This is a critical point for many Internet of Things devices and applications, which need low latency more than they need lots of bandwidth. For example, an autonomous, self-driving vehicle needs reliable data about its environment so that it can avoid hazards in the road. A delay due to ‘lag’ could be the difference between it having a collision or avoiding it.
5G innovation is moving at a rapid pace, with the first big test for the technology expected at the 2018 Winter Olympics. As the final standards are set, we’ll start to see wider commercial deployment, with 2020 likely to be the year that we’ll see 5G really take off. By then, much of our world around us will be connected 24/7 and we’ll take a range of smart services for granted wherever we go.
Password managers don’t protect you from hackers
Using a password manager to protect yourself online? Research reveals serious weaknesses…
Top password manager products have fundamental flaws that expose the data they are designed to protect, rendering them no more secure than saving passwords in a text file, according to a new study by researchers at Independent Security Evaluators (ISE).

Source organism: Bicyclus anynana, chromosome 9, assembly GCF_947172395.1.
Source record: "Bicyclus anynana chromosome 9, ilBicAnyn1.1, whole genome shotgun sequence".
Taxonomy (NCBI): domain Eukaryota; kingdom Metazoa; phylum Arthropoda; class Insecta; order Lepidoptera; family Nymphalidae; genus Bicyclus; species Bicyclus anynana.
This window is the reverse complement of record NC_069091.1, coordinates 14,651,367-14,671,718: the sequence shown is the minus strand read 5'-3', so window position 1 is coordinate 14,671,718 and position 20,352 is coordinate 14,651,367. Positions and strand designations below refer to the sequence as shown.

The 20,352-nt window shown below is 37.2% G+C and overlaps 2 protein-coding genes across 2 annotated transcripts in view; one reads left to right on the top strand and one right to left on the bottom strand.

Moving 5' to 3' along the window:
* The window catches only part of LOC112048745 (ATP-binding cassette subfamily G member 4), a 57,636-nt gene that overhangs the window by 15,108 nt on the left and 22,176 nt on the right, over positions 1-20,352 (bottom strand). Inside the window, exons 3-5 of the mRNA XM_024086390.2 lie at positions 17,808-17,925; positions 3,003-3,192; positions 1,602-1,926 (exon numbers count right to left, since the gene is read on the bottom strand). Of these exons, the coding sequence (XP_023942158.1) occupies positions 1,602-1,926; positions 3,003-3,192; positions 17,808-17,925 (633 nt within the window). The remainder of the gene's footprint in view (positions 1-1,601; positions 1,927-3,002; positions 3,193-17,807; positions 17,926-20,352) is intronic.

“100 percent of the products that ISE analyzed failed to provide the security to safeguard a user’s passwords as advertised,” says ISE CEO Stephen Bono. “Although password managers provide some utility for storing login/passwords and limit password reuse, these applications are a vulnerable target for the mass collection of this data through malicious hacking campaigns.”
In the new report titled “Under the Hood of Secrets Management,” ISE researchers revealed serious weaknesses with top password managers: 1Password, Dashlane, KeePass and LastPass. ISE examined the underlying functionality of these products on Windows 10 to understand how users’ secrets are stored even when the password manager is locked. More than 60 million individuals 93,000 businesses worldwide rely on password managers. Click here for a copy of the report.